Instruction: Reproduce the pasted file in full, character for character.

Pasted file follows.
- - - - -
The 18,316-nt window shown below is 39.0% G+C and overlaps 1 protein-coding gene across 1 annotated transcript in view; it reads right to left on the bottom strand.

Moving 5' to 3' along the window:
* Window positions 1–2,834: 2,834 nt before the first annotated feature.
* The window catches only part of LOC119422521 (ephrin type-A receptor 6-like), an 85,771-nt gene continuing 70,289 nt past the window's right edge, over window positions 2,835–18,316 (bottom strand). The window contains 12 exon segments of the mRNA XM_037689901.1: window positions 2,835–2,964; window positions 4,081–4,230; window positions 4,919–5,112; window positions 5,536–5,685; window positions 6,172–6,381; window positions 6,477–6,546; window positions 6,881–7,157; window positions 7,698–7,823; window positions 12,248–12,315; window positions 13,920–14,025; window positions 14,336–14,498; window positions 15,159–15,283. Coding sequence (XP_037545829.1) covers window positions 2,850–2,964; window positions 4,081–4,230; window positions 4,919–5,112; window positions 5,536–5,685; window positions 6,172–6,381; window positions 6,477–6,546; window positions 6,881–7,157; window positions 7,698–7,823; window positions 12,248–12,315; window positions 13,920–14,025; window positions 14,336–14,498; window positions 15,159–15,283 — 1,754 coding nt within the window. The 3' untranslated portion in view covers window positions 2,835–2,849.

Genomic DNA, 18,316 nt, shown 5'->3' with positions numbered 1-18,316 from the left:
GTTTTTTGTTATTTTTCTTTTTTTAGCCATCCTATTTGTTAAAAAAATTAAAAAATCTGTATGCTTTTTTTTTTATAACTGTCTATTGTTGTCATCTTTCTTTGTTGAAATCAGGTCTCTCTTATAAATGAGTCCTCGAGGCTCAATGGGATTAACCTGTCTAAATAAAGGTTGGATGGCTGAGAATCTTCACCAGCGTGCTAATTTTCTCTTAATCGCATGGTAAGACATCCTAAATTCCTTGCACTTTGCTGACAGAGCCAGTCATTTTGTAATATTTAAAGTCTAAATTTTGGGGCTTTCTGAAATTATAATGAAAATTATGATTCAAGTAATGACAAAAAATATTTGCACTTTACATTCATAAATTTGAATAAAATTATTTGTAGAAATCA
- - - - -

The 18,316-nt window shown below is 39.0% G+C and overlaps 1 protein-coding gene across 1 annotated transcript in view; it reads right to left on the bottom strand.

Moving 5' to 3' along the window:
* Window positions 1–2,834: 2,834 nt before the first annotated feature.
* The window catches only part of LOC119422521 (ephrin type-A receptor 6-like), an 85,771-nt gene continuing 70,289 nt past the window's right edge, over window positions 2,835–18,316 (bottom strand). The window contains 12 exon segments of the mRNA XM_037689901.1: window positions 2,835–2,964; window positions 4,081–4,230; window positions 4,919–5,112; window positions 5,536–5,685; window positions 6,172–6,381; window positions 6,477–6,546; window positions 6,881–7,157; window positions 7,698–7,823; window positions 12,248–12,315; window positions 13,920–14,025; window positions 14,336–14,498; window positions 15,159–15,283. Coding sequence (XP_037545829.1) covers window positions 2,850–2,964; window positions 4,081–4,230; window positions 4,919–5,112; window positions 5,536–5,685; window positions 6,172–6,381; window positions 6,477–6,546; window positions 6,881–7,157; window positions 7,698–7,823; window positions 12,248–12,315; window positions 13,920–14,025; window positions 14,336–14,498; window positions 15,159–15,283 — 1,754 coding nt within the window. The 3' untranslated portion in view covers window positions 2,835–2,849.

Genomic DNA, 18,316 nt, shown 5'->3' with positions numbered 1-18,316 from the left:
GTTTTTTGTTATTTTTCTTTTTTTAGCCATCCTATTTGTTAAAAAAATTAAAAAATCTGTATGCTTTTTTTTTTATAACTGTCTATTGTTGTCATCTTTCTTTGTTGAAATCAGGTCTCTCTTATAAATGAGTCCTCGAGGCTCAATGGGATTAACCTGTCTAAATAAAGGTTGGATGGCTGAGAATCTTCACCAGCGTGCTAATTTTCTCTTAATCGCATGGTAAGACATCCTAAATTCCTTGCACTTTGCTGACAGAGCCAGTCATTTTGTAATATTTAAAGTCTAAATTTTGGGGCTTTCTGAAATTATAATGAAAATTATGATTCAAGTAATGACAAAAAATATTTGCACTTTACATTCATAAATTTGAATAAAATTATTTGTAGAAATCA